Statement type



X = 3




del freq_dict[‘walk’]


return result



A simple statement is a Python instruction which doesn’t return anything, by language design. Intuitively this is because each is intended as a program action. Evaluating any one of these to a Python prompt thus returns no result, because there is no value for Python to report:

>>> X = 3
>>> X

The first line is a statement, and the Python interpreter returns nothing; the second is an interpreted as a request to return the value of X.

Similarly, trying to set a variable to a Python simple statement is a syntax error (SyntaxError), because there is no value to set the variable to:

>>> dd = dict(a=1)
>>> X = (del dd['a'])
X = (del dd['a'])
SyntaxError: invalid syntax

Finally, writing any one of these after an if is a syntactic error (SyntaxError) . In most cases, it’s pretty hard to imagine anyone making such a mistake. For example:

>>> if pass:
....      ^
SyntaxError: invalid syntax

But one case of using a statement as an if-then test is one of the most common errors made by beginners. See if you can spot that case in the list of statement types above.

The most common error is putting assignments in if tests. Thus, the following innocuous-looking bit of code is a syntax error:

>>> if X=3:
       print 'Eureka!'
if X = 3:
SyntaxError: invalid syntax

Of course, what was meant was an equality test using ==. Thus:

X == 3


X = 3

mean very different things. The first is a statement which has no value; it simply instructs Python to define the value of the name X to be 3. The second is a test which returns True or False depending on whether the value of the variable X is 3 or not. The first is a syntax error when following if; the second is a valid test.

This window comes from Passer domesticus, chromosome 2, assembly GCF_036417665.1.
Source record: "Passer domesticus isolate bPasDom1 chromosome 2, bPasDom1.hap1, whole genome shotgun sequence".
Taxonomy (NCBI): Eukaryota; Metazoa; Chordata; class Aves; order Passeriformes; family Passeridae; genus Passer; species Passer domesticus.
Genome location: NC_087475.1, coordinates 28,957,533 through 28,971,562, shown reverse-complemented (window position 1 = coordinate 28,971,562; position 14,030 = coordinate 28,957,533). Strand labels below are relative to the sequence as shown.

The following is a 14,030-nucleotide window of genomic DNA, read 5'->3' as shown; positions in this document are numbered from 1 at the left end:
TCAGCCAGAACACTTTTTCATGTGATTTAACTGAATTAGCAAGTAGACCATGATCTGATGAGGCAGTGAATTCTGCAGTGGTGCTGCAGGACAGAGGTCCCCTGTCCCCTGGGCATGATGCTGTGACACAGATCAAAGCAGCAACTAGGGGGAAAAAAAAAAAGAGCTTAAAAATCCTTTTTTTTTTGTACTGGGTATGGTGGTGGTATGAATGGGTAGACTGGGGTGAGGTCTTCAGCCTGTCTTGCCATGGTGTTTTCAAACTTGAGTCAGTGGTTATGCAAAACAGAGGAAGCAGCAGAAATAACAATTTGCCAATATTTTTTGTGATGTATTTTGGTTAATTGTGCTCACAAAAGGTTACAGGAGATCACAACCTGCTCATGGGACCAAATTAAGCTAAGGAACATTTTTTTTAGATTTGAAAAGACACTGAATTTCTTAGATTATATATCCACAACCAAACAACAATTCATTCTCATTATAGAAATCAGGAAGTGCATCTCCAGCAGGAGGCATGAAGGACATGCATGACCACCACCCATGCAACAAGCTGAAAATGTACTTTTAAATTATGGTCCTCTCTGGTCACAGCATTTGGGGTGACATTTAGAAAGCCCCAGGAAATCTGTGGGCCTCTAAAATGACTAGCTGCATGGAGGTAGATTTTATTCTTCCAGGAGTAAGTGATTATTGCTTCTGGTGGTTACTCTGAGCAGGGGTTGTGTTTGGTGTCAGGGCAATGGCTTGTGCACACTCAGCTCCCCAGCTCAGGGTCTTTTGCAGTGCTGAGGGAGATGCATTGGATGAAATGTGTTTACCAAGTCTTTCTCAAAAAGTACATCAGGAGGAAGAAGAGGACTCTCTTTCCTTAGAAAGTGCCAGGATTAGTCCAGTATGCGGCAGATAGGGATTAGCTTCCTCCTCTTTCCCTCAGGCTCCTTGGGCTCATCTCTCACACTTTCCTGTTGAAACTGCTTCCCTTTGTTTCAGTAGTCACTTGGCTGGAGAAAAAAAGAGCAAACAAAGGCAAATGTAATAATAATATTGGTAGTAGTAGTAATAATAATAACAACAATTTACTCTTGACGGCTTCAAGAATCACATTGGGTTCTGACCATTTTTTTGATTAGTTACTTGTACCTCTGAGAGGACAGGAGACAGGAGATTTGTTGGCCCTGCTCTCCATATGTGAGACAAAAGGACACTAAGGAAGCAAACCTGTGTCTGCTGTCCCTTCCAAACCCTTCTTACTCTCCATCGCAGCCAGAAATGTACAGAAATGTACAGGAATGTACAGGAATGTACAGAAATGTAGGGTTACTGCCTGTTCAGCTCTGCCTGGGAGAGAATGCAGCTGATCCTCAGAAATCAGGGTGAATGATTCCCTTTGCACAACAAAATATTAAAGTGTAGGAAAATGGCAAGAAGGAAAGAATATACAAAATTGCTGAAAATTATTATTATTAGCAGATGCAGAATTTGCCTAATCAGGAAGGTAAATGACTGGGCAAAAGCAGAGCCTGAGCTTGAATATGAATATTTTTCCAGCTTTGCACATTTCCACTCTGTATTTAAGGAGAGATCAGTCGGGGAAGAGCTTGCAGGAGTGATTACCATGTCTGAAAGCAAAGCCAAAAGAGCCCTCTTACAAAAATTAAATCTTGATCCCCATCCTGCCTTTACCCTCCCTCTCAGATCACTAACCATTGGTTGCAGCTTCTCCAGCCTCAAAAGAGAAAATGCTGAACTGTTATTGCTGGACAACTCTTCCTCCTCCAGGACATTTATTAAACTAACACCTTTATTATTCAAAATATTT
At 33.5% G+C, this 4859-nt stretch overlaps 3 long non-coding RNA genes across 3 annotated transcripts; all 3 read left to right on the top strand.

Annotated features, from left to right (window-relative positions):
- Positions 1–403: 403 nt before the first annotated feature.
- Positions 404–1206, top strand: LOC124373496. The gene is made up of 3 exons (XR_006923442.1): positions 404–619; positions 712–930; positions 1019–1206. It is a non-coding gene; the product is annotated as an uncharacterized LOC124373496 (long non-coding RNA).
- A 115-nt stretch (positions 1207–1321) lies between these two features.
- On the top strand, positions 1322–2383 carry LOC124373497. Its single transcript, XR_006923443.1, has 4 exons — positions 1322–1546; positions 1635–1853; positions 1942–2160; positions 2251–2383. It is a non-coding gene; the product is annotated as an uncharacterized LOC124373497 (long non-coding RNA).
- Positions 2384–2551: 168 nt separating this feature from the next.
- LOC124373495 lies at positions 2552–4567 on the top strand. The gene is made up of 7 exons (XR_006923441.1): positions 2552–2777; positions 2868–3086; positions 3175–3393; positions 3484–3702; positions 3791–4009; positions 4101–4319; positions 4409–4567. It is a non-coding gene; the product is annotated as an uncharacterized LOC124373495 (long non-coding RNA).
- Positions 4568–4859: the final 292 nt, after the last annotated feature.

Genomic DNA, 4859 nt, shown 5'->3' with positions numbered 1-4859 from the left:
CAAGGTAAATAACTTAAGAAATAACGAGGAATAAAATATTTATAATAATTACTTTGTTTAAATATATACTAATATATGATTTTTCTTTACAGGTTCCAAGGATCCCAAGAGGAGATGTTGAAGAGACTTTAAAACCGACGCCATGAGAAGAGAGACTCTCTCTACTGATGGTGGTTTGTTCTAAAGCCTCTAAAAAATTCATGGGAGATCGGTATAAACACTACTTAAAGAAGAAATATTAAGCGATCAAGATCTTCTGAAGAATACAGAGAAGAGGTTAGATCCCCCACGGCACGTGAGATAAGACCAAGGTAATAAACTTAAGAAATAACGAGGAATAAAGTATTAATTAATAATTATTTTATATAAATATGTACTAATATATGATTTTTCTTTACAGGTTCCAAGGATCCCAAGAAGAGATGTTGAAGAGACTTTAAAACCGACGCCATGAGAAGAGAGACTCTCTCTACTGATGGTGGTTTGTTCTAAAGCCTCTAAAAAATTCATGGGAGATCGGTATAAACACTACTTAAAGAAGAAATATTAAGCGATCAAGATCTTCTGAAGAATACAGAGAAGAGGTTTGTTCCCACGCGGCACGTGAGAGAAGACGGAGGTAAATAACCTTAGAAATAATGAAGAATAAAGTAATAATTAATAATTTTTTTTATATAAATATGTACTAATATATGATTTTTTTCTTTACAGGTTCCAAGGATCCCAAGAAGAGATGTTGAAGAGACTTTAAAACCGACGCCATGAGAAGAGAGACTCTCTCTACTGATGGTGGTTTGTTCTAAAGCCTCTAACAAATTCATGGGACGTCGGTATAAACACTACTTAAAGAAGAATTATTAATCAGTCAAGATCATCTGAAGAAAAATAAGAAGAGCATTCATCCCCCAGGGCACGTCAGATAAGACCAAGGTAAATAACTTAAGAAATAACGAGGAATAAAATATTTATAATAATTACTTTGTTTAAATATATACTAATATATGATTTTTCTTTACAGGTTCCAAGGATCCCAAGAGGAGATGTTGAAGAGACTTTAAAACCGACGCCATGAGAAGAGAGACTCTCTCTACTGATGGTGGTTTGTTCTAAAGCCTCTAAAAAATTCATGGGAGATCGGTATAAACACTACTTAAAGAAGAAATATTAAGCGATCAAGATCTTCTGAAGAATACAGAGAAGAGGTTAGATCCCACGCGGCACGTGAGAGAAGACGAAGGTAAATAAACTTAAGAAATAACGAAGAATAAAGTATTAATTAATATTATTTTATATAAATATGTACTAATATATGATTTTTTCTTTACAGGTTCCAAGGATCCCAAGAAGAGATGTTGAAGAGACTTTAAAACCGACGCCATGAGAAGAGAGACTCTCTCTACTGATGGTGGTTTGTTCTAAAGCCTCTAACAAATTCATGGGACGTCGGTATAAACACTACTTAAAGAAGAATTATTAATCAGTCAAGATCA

4.3.3. Conditional expressions

The if-then or conditional construction is closely related to another Python construction called a conditional expression.

Sometimes we want to do a conditional assignment; we want to assign one value to a name under one condition, and another value under another condition. Based on what we’ve covered so far, the job can be done like this:

if condition:
   x = true_value
   x = false_value

But this piece of valid Python code has a small readability issue; it looks like any of the conditional constructions we have discussed in the last two sections and does not make clear that main task of this piece of code is to assign a value to the name x. Accordingly Python provides another more readable construction to do this, allowing the code above to be rewritten as follows:

x = true_value if condition else false_value

The Python idiom on the right of = is an expression (as it has to be, to be legal). As noted above, a Python expression is something that has a value. The value of the expression above depends on the current truth or falsity of condition. Hence, it is a conditional expression. In the documentation which introduces this construction, Guido van Rossum (Python’s inventor and benevolent dictator for life) suggests that it always be used with parentheses, to make the boundaries of the expression clear:

x = (true_value if condition else false_value)

In the typical usage, the else value covers an the unusual case. For example, let doc be some string to be written to a file. In some cases, it’s helpful to end files with a newline character, producing a final empty line, but we don’t want to do that if there’s no content to be written, so we might write:

contents = ((doc + '\n') if doc else '')

Thus, contents has a newline character appended if doc is non-empty. Otherwise, it is the empty string.

To be clear, conditional expressions can be used anywhere an expression can, not just in assignment statements. A very useful case is inside a list comprehension. For example, suppose we want to regularize a sequence of yes-no responses that may be spelled “yes”, “Yes”, “Y”, and so on, but we want to interpret non reponses as no’s:

>>> responses = ['Y', 'Yes', 'No', 'no', '', 'Yep']
>>> responses = [x[0].lower() if x else 'n' for x in responses]
>>> responses
['y', 'y', 'n', 'n', 'n', 'y']